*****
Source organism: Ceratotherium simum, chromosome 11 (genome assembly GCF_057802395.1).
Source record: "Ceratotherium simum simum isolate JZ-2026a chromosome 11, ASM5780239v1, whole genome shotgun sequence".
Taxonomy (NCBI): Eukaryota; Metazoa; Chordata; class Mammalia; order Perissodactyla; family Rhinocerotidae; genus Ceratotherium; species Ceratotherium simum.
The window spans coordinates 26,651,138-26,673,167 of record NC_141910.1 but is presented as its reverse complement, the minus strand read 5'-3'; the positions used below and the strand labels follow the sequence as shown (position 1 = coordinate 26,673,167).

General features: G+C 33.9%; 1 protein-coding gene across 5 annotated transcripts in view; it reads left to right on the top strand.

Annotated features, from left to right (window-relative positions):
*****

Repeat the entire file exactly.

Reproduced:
Source organism: Ceratotherium simum, chromosome 11 (genome assembly GCF_057802395.1).
Source record: "Ceratotherium simum simum isolate JZ-2026a chromosome 11, ASM5780239v1, whole genome shotgun sequence".
Taxonomy (NCBI): Eukaryota; Metazoa; Chordata; class Mammalia; order Perissodactyla; family Rhinocerotidae; genus Ceratotherium; species Ceratotherium simum.
The window spans coordinates 26,651,138-26,673,167 of record NC_141910.1 but is presented as its reverse complement, the minus strand read 5'-3'; the positions used below and the strand labels follow the sequence as shown (position 1 = coordinate 26,673,167).

General features: G+C 33.9%; 1 protein-coding gene across 5 annotated transcripts in view; it reads left to right on the top strand.

Annotated features, from left to right (window-relative positions):